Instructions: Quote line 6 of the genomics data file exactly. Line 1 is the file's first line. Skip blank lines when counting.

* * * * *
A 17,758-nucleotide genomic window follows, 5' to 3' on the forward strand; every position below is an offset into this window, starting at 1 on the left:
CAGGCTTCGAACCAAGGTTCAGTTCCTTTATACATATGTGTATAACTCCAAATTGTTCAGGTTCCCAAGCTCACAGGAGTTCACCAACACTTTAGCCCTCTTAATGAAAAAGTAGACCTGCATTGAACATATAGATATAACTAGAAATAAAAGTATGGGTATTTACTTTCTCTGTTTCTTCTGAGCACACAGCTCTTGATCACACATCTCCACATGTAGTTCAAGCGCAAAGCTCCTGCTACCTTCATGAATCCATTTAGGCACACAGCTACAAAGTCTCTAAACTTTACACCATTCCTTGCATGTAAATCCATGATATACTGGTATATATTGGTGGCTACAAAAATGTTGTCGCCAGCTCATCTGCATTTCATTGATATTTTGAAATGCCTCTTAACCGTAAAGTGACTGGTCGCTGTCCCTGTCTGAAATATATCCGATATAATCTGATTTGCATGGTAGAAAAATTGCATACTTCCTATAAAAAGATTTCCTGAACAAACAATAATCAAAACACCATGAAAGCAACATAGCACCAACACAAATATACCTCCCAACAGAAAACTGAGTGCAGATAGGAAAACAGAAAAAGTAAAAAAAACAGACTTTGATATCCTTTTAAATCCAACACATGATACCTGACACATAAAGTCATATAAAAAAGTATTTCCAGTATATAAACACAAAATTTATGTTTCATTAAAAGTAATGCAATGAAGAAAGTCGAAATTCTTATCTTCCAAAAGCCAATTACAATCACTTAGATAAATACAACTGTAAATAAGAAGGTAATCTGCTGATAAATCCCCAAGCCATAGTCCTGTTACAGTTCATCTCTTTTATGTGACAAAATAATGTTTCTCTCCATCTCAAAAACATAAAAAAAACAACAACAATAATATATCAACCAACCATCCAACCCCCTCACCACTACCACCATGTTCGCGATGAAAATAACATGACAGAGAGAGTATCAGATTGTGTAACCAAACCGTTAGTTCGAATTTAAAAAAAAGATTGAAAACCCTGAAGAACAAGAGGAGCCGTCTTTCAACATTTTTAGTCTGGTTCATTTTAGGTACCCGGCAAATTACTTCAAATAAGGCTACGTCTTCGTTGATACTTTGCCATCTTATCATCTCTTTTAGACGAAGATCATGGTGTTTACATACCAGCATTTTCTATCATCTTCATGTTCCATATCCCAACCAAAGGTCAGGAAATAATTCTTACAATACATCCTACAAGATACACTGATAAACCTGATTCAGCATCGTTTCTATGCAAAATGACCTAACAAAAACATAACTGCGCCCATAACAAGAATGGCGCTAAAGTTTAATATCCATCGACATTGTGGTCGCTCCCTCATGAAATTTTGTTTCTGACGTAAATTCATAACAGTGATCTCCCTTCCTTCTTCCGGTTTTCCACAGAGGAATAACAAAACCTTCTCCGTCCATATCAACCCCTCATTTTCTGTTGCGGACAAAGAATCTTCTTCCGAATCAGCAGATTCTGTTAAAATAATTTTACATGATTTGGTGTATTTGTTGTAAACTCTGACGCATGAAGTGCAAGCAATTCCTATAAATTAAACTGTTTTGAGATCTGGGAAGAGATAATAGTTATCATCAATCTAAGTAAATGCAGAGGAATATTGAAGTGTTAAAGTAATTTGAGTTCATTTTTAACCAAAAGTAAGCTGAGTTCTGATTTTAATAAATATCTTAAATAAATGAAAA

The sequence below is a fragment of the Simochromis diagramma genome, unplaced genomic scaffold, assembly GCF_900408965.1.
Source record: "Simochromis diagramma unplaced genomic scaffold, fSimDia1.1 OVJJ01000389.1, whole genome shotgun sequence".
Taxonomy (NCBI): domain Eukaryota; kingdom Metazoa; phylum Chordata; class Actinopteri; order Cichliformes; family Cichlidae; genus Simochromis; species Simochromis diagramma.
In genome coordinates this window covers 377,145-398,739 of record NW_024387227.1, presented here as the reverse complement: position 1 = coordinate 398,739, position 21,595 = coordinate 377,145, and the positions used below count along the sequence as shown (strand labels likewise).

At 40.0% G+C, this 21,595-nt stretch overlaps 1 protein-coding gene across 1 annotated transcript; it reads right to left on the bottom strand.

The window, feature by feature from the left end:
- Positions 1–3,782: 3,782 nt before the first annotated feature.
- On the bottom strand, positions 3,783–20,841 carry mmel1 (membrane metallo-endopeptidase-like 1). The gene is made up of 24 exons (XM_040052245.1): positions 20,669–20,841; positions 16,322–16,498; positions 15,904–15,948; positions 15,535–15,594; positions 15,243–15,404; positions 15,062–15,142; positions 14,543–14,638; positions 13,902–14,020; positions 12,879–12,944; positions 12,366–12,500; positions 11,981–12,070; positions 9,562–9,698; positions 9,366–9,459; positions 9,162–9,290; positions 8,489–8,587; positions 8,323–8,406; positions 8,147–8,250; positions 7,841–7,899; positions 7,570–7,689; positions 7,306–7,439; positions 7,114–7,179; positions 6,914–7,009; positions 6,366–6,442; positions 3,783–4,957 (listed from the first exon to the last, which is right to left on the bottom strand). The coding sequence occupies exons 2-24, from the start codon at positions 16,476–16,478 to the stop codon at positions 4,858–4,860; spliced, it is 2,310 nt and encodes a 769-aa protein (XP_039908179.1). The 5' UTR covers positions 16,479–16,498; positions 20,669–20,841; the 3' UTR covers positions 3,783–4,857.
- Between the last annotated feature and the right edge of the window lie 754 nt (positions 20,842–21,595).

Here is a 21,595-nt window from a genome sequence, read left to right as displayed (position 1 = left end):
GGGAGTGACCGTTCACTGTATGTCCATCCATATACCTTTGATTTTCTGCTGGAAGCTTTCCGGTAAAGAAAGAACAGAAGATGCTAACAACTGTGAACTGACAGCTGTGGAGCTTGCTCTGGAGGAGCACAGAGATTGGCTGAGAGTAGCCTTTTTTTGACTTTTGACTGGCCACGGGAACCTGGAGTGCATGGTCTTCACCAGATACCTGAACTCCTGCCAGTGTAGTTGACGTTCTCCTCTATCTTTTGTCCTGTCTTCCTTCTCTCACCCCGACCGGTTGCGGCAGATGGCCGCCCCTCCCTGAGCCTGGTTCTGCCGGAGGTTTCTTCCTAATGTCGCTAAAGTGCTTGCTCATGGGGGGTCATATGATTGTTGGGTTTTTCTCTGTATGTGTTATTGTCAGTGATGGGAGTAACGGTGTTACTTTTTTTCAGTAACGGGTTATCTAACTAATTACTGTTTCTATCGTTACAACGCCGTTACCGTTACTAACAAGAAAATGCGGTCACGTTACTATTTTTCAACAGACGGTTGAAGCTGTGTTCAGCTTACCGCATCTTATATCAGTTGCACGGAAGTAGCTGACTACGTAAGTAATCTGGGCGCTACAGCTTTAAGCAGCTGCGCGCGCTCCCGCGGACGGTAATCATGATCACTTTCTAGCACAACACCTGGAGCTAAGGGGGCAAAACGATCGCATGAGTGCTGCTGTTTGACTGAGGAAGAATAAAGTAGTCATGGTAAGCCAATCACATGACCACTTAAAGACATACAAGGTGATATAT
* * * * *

In genome coordinates this window covers 377,145-398,739 of record NW_024387227.1, presented here as the reverse complement: position 1 = coordinate 398,739, position 21,595 = coordinate 377,145, and the positions used below count along the sequence as shown (strand labels likewise).